CLEARWATER, Fla. (AP) — Under a red glow of string lights, a trolley full of ghost hunters and the spooky-curious bounced around Clearwater as the night sky darkened. We traveled past old neighborhoods with neat lawns and good lighting, through a cemetery where the silhouettes of Spanish moss-covered trees hung still in the summer heat, then onto a busy road lit with stoplights and neon signs.
Throughout the night, a gritty, deep voice shared stories of the ghosts of Clearwater from a recording on a loudspeaker.
It was history, hauntings and a socially appropriate excuse for the looky-loos. I happen to be into all three.
A few weeks ago, I was invited to the opening night for a brand new ghost tour, not because I’m the author of a local travel book, “100 Things to Do in Tampa Bay Before You Die,” but because I helped tell the story of one of the ghosts. Gertrude Warnick died while rescuing patients from a nursing home fire in 1953. She rests in an unmarked grave in Clearwater, and when he heard about that, Michael Helmstetter, CEO of Jolley Trolley, wanted to do something to help.
Helmstetter offered 50% of the proceeds from a new tour he was planning until Warnick got a headstone. (One is now in the works, and I’ll report more when I know it.)
Since 1982, Clearwater Jolley Trolley has been moving locals and tourists around the beaches and streets of Clearwater. They host pub crawls, weddings and offer regular routes. When he was ready to add the haunted tour, Helmstetter went to the Clearwater Historical Society, he said, “so this thing would be factual, actual and real history.”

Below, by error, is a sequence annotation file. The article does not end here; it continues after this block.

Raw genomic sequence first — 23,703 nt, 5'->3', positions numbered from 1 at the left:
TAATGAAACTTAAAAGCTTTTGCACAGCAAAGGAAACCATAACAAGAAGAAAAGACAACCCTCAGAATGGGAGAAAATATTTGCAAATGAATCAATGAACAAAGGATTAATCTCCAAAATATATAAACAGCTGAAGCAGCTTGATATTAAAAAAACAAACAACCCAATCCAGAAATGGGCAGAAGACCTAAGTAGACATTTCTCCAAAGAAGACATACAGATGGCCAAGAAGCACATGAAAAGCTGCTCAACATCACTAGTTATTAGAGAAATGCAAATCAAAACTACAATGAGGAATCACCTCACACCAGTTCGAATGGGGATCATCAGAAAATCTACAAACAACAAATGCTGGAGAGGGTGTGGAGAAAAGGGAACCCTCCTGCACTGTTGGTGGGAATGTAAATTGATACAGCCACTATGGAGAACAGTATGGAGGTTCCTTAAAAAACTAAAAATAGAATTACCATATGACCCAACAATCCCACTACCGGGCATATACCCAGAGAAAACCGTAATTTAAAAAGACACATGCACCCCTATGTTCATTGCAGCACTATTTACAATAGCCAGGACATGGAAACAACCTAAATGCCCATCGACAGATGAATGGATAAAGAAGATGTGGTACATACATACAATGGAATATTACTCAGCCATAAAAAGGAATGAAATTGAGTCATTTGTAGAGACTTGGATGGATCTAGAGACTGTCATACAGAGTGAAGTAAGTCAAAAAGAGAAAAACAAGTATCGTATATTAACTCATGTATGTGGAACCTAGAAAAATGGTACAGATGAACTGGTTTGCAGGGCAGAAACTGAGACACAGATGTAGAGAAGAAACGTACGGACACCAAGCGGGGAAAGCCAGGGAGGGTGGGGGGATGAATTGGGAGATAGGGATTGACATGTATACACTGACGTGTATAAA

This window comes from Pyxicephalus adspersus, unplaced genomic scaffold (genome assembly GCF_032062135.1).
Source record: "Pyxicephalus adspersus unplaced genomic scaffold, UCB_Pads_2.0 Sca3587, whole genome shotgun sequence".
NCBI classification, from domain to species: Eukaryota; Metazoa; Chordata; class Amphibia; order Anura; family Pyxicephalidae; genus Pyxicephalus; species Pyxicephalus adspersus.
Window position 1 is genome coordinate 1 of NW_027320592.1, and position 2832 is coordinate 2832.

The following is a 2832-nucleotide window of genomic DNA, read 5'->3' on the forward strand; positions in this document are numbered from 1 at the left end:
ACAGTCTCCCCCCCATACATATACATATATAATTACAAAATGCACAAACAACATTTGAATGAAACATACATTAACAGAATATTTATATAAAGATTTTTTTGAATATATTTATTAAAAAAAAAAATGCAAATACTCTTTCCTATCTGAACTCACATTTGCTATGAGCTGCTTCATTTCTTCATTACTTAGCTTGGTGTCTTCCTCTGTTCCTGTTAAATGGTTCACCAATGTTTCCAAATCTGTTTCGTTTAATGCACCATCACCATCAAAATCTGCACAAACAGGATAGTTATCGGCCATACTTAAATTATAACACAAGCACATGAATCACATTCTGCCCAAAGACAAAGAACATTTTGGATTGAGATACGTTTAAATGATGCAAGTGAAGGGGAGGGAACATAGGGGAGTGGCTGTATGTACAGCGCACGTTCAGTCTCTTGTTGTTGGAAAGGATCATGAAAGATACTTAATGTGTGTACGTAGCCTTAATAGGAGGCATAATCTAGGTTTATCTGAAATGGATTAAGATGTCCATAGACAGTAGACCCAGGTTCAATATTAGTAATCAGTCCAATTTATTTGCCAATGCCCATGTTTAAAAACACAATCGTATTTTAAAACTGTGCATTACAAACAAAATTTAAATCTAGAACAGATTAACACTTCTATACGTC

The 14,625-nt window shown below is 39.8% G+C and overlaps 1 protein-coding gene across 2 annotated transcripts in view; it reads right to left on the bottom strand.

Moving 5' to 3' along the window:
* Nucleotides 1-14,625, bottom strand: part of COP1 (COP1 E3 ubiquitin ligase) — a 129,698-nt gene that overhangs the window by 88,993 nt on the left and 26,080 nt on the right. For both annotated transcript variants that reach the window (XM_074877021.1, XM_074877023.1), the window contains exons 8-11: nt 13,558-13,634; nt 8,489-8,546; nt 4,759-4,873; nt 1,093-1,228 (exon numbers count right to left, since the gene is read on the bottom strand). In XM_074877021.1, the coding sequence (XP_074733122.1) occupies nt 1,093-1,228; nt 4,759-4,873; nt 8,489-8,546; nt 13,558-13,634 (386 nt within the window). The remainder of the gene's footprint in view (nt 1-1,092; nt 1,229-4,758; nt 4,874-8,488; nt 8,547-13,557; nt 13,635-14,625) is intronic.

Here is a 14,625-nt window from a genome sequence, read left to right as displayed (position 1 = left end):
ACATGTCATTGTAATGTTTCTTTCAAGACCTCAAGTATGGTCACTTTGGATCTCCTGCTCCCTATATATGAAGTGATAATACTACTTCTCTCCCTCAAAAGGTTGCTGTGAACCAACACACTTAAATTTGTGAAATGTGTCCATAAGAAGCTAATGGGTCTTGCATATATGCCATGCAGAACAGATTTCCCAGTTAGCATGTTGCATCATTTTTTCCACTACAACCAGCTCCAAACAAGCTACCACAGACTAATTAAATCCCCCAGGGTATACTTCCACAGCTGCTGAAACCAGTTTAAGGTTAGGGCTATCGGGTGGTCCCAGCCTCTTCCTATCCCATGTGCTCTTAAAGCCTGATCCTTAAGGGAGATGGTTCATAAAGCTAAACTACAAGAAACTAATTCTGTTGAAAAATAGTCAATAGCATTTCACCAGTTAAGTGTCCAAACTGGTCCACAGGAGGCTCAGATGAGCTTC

Together, they picked a route for a south tour, now running, and tapped local author Joshua Ginsberg to turn the histories into stories.
Here are three of the people you’ll meet on the tour.
Before the tour even leaves the parking lot at Clearwater’s Historical Society and Museum, you’ll hear about Ivan Bormuth, whose presence still hangs heavy in the old boiler room.
In 1947, Bormuth was a janitor at what was then the South Ward School. According to a report from the Tampa Tribune on Feb. 7, 1947, tragedy began when Bormuth, 55, tried to relight the school’s furnace.
“Apparently a considerable amount of oil vapor had accumulated in the furnace and it exploded when Bormuth struck a match,” the Tribune reported. The explosion, which knocked Bormuth to the ground, burned his face and hands, and he was listed in critical condition at Morton Plant Hospital. The Tribune reports the explosion could be heard three blocks away at the courthouse, and no one else was injured.
“Women came running from homes in the neighborhood of the school, and a large crowd gathered.”
I couldn’t find any news reports of what happened to Bormuth next, but in doing research for the tour, Clearwater Historical Society president Allison Dolan discovered he had died of a heart attack that year, causing the school to close for a week. The school officially closed in 2008, and in 2014, the Historical Society moved in.
“I will not go in that building alone because when you walk in there, you just feel this moment of someone standing next to you and you don’t know why they’re there. It’s kind of like a heaviness,” Dolan tells trolleygoers through a recording on the tour.
She often brings her dogs when she comes to the building after hours.
They refuse to enter on the side where the boiler room is.
One of the best parts of most ghost tours is they take you places you otherwise wouldn’t get access to. With Haunted Clearwater, that includes the gated grounds of the Belleview Inn at Belleview Place.
Past sleek condos and stately homes, you’ll see the old hotel that railroad tycoon Henry Plant built as the Belleview Biltmore in 1897. (It was relocated here in 2016.) Plant’s son, Morton Plant, met Maisie Caldwell Manwaring, the Palm Beach Post reported in 1999, and offered her husband $8 million to divorce her.
“Accustomed to getting what she wanted, Maisie balked when Morton refused to buy her a string of perfectly matched Oriental pearls from Pierre Cartier for $1.2 million.”